I am really sorry that happened to you... truly. (((Hugs)))
Not reporting however, will guarantee that nothing will be done, and will continue to send the message that this is acceptable behavior— not the crime it is.
I wonder too if anyone’s AG would be more responsive than hospital admin? Like if the victim contacted the AG himself if police did nothing?
To all the people who say to report this to law enforcement - in most cases they will not do anything about it and administration will not either. Unfortunately it has become acceptable in our society to assault nurses. I have personally been assaulted twice on the job and have had coworkers assaulted and no one I know was able to file any police charges or get any action from hospital administration. Even going to the police station to press charges ourselves was met with no action by police. After I was physically assaulted and reported it, I was assigned to take care of the same patient the very next day. I had to work the entire 12 hour shift afraid of my patient and after that I resigned and I will not work as a hospital nurse anymore.
I hope you filed charges and buy somep pepper spray. When a patient attacks a caregiver, they are no longer a patient, they become another street thug. Fight back as if you were fighting to save your life.
Because someone asked a question which, all things considered, was not that unreasonable.
This is sure to be an educational thread for some. Also hopefully empowering. The reason HIPAA has been raised as a topic in this thread is because, in presentations to nurses and staff, HIPAA is frequently boiled down to its most basic elements and then mixed up with employers' privacy practices and institutional policies, and their utopian dreams of not having any dissatisfied patients or any PR difficulties.
Not every hospital has signs reminding patients and visitors not to assault HCWs, since those may give the public the idea that assaults have happened there and also might give them the idea that they actually cannot do whatever they want while visiting.
Lucky you! It comes up ever year for me. Maybe it's just never caught your attention? I've only worked in three hospitals, but it's always been there ...required. I'm not saying I pay attention to all the details, but ...I do have to pass the test and print out the certificate.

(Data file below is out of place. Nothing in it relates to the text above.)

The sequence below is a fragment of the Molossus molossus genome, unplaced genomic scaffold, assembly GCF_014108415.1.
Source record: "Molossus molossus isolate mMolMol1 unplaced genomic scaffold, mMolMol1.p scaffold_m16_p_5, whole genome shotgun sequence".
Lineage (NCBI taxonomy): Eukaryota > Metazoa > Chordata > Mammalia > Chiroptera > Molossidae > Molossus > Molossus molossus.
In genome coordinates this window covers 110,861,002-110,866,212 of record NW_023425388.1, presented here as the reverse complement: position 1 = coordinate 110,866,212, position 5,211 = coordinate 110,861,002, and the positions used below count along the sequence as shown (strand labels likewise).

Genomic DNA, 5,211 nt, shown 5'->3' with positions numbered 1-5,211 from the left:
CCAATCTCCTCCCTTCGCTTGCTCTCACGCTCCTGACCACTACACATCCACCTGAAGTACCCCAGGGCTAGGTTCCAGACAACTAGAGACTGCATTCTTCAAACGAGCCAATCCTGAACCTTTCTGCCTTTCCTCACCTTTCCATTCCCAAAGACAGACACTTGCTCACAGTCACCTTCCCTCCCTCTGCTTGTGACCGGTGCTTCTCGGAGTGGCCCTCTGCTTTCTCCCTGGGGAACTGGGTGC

Yes, imagine a pt with VS HR 90, BP 150/90, O2 sat 96. BUT.... they are breathing 45 times a minute over the set rate of 20. It's important information, as is knowing if the patient is never breathing over the vent at all.
I know this isn't the most constructive advice, but I think you made a big mistake in quitting without a two week notice. You very likely made yourself ineligible for rehire at that hospital. Or if you are eligible to apply for other units I very highly doubt any would hire you. I hope this won't impact your ability to do clinicals at this hospital for the CRNA program that you stated you hope to attend that it is affiliated with.
Depending on the size of this city that you're in you may want to consider moving and starting fresh. I understand that you weren't having a good experience in that unit, but two weeks is only 6 shifts. If you had toughed it out for those 6 shifts you would be in an entirely better position. In the future I would be mindful of this.
This is going to sound super ignorant on my part, but why is HIPAA being mentioned in this situation at all? I don’t see the connection. Nurse assaulted by patient. End of story. There are huge signs hanging on walls all over my hospital that it is a federal crime to assault any employee in my hospital and the perpetrator will be prosecuted. My coworker was kicked by a patient once, you better believe security and the police were called. This patient’s chart needs to be flagged for a history of aggression so that next time he doesn’t cause more damage.
This! You can't smack anyone else at their place of employment and it be glossed over. Why are nurses always expected to accept this type of behavior? The way my reactions are set up due to my past history of an abusive spouse, he might have had a problem because I'm not good at being an abuse victim.
Nevertheless, glad OP filed charges and thanks for sharing.
You don't understand what they are saying. An "investigation" can be something as simple as just calling the nurse and having her say, "I just took a phone call and had nothing to do with the patient. I never even met them".
She doesn't need to waste money on thousands of dollars for an attorney when she:
1) Never met the patient
2) Never participated in care.
They are investigating the situation. Tell your friend to calm down. I would never break a sweat over this. Some states have laws that say EVERY complaint has to be investigated no matter how insane.
“You screwed up putting an iv in and when questioned you get pissy.”
I missed this part the first time reading through... If a spouse is interfering in patient care, heck yeah they’re going to get out! Behaviors have consequences.
But, if your MEDICAL diagnoses — be they DM or lupus or PTSD — don’t make you a danger to yourself or others, it’s really none of their damn business.
It’s ridiculous that we push for de-stigmatization of mental illness... unless it’s one of us who has it.
If he wasn't a patient and you weren't his nurse, I'm guessing he would already have been arraigned for assault and battery. So it absolutely *IS* about him being a patient.
For far too long, we've excused assault and battery by patients (and their families) because "they were upset" or "he's not himself." It's not right.